Squirrel Hill commuters probably felt the impact, too. Few people today use Bigelow Boulevard to get downtown from Squirrel Hill. But the Boulevard of the Allies didn’t exist in November 1920. Construction was just beginning at the downtown end.

In fact, the Boulevard of the Allies was created in part to alleviate congestion on Bigelow. Bigelow originally connected downtown to Schenley Park. The original idea was a scenic 14-mile system of boulevards and parks, like Boston’s “Emerald Necklace.” You could take Bigelow to Schenley Park and then connect with Beechwood Boulevard, which twisted all the way to Highland Park along present-day Washington Boulevard.
With the rise in automobile ownership, beauty was sacrificed to efficiency. The goal was increasingly to move as many people downtown as quickly as possible.

Traffic also went the other way.

Even though Rodef Shalom Congregation had been on Fifth Avenue nearly 15 years by late 1920, about 5% of its membership still lived downtown, in the Hill District and on the North Side. Bigelow would have eased their travel considerably.

Louis Colton lived in the Hill District and commuted to Squirrel Hill in the late teens and early twenties, likely using Bigelow Boulevard.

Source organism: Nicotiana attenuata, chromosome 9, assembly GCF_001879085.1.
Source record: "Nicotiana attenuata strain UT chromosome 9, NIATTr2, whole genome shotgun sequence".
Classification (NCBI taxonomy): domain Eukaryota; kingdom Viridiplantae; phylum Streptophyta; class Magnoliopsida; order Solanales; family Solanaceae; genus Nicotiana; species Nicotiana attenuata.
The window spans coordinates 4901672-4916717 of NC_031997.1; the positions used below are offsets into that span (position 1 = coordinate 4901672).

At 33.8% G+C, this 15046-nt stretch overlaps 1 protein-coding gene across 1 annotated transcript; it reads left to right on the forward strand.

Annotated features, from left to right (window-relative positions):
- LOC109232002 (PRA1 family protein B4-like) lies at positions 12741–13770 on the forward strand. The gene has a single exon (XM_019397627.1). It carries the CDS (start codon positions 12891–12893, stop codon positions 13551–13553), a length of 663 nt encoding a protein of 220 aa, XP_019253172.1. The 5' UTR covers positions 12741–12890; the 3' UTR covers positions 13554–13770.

(Pittsburgh Jewish Newspaper Project)

Bigelow may have even assisted a small but notable group of eastbound commuters living in the Hill District. In the late teens and early 1920s, Louis Colton lived on Webster Avenue and ran the Squirrel Hill Grocery on Murray Avenue.

At the time, Kirkpatrick Street connected with Bigelow Boulevard, allowing Colton and others like him to easily access the boulevard system. The connection was severed with the construction of Bedford Dwellings in the late 1930s and early 1940s.

And then there are the Jews of the Strip District. The blocks between 27th and 29th streets were largely occupied by Jewish merchants. They had a small synagogue at 28th and Liberty, tucked against the curved stone embankment of the 28th Street Bridge.

Imagine them coming outside after morning services, taking a few minutes to watch the steam shovels scoop away the mud, and then rushing off to open their shops. PJC

Eric Lidji is the director of the Rauh Jewish Archives at the Heinz History Center. He can be reached at rjarchives@heinzhistorycenter.org or 412-454-6406.